Texas Civil Rights Project released a statement regarding the City’s attempts to discredit and dismantle Occupy Austin…
Texas Civil Rights Project
James C. Harrington
7 December 2011
Statement from the Texas Civil Rights Project regarding Occupy Austin, by Jim Harrington:
We’re greatly concerned about the statements that Austin officials are releasing, both publicly and behind the scenes, in an apparent attempt to undermine and perhaps even delegitimize the Occupy Austin Movement. Many of those statements are incomplete, and even disingenuous.
The statements take two approaches: one is to raise unfounded questions about the protesters themselves; the other, is to question the expenditure of taxpayer funds to protect First Amendment rights.
As to the first point, any impartial observer must concede the overall peacefulness of the protesters, especially given their numbers and length of time they have been at the city hall free speech plaza. To be sure, some incidents have occurred. Some have been provoked by unwise decisions of authorities, such as the Halloween night move against protesters because they had food tables set up at the site. This issue is in the courts. Some of the incidents have resulted from homeless people attaching themselves to the demonstration, sometimes even gravitating there just for food. That is unfortunate but more a symptom of Austin’s homelessness issues than anything to do with the Occupy protests.
More to the point, however, is that the authorities use these isolated incidents to paint a broad canvass against the protesters, when the overwhelming majority of protestors are and have continuously been totally peaceable. Even worse, the authorities often relate sketchy, unsubstantiated charges for which they never offer any proof other than the own prejudicial hyperbole. One would hope that the media would begin to call the authorities to task on this irresponsible tactic against Occupy Austin, and investigate the facts.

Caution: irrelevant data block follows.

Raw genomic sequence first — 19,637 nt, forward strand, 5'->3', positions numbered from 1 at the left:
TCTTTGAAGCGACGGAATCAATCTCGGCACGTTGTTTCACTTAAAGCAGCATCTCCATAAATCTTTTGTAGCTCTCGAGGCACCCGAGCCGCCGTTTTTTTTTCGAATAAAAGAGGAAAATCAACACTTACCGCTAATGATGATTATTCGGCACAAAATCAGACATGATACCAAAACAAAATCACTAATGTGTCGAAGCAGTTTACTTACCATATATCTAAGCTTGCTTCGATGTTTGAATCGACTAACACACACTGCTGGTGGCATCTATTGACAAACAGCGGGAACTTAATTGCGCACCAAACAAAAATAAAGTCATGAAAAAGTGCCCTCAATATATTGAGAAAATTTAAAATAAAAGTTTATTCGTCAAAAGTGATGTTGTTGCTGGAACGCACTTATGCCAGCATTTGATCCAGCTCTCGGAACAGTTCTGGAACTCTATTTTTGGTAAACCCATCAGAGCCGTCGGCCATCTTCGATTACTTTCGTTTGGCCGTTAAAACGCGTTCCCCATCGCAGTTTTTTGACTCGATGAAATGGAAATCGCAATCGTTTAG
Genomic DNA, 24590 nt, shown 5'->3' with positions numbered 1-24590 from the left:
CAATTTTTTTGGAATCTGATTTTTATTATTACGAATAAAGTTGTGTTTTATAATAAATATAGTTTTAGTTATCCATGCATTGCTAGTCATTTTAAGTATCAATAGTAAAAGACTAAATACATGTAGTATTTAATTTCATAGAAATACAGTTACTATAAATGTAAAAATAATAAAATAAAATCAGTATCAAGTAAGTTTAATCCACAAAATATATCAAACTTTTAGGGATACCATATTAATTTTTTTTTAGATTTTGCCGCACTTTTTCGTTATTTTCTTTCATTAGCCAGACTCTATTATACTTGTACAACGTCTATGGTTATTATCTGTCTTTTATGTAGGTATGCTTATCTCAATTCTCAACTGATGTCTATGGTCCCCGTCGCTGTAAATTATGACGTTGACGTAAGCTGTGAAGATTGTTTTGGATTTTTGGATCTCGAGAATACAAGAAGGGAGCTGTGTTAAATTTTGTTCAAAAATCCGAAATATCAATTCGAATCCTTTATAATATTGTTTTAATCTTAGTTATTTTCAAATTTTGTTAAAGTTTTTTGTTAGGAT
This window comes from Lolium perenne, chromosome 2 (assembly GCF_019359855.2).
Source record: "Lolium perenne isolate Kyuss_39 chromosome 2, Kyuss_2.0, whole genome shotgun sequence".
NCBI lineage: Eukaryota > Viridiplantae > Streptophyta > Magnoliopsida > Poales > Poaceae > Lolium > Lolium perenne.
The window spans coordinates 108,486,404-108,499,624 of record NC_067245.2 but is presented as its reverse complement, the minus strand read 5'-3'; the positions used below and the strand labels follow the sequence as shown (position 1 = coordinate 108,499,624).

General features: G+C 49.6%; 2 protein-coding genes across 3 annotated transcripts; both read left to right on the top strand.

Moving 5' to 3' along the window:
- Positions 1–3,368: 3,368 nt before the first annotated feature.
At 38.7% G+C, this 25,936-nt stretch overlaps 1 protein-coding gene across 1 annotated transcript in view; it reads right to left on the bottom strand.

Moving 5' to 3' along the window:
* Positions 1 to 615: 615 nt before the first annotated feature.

On the second point, about taxpayer costs, again this is a tactic being used here in Austin and in other venues in an attempt to delegitimize the message of the protests. It is precisely maneuvers like this by government authorities against which Occupy Austin protests. If the City was really concerned about the expense, most of which is due to the number of police it deploys at the free speech plaza, it might consider trimming back the amount of officers stationed there, which is clearly excessive.
Moreover, if the City was really concerned about taxpayers’ money, it ought to end its blatantly unconstitutional procedure of summarily “banning” protesters from the free speech plaza, which clearly violates the First Amendment and exposes the City to liability. One would hope that the media—as both bastions and beneficiaries of the First Amendment—would begin to report not just on costs related to the protests, but on the critical free speech issues involved when the city’s government bans protestors for exercising their First Amendment rights. These bans have been imposed for periods of up to a year. This issue, too, is in the federal court. Some of the bannings are clearly ridiculous (and unconstitutional) – such as banning a person from returning to City Hall for any purpose (including to engage in free speech) because his dog got off its leash.
We call upon the City to end its efforts to discredit the Occupy Austin movement and to respect the First Amendment, clearly our most cherished and valuable democratic right in our Constitution. The City should divert its resources elsewhere for legitimate purposes, rather than for doggedly using and defending unconstitutional measures. And we encourage the media to report not just on the costs of protecting free speech, but also the benefits of that speech and the harms that occur when the government restricts lawful speakers from protesting against it. The cost to citizens of limiting free speech is incalculable.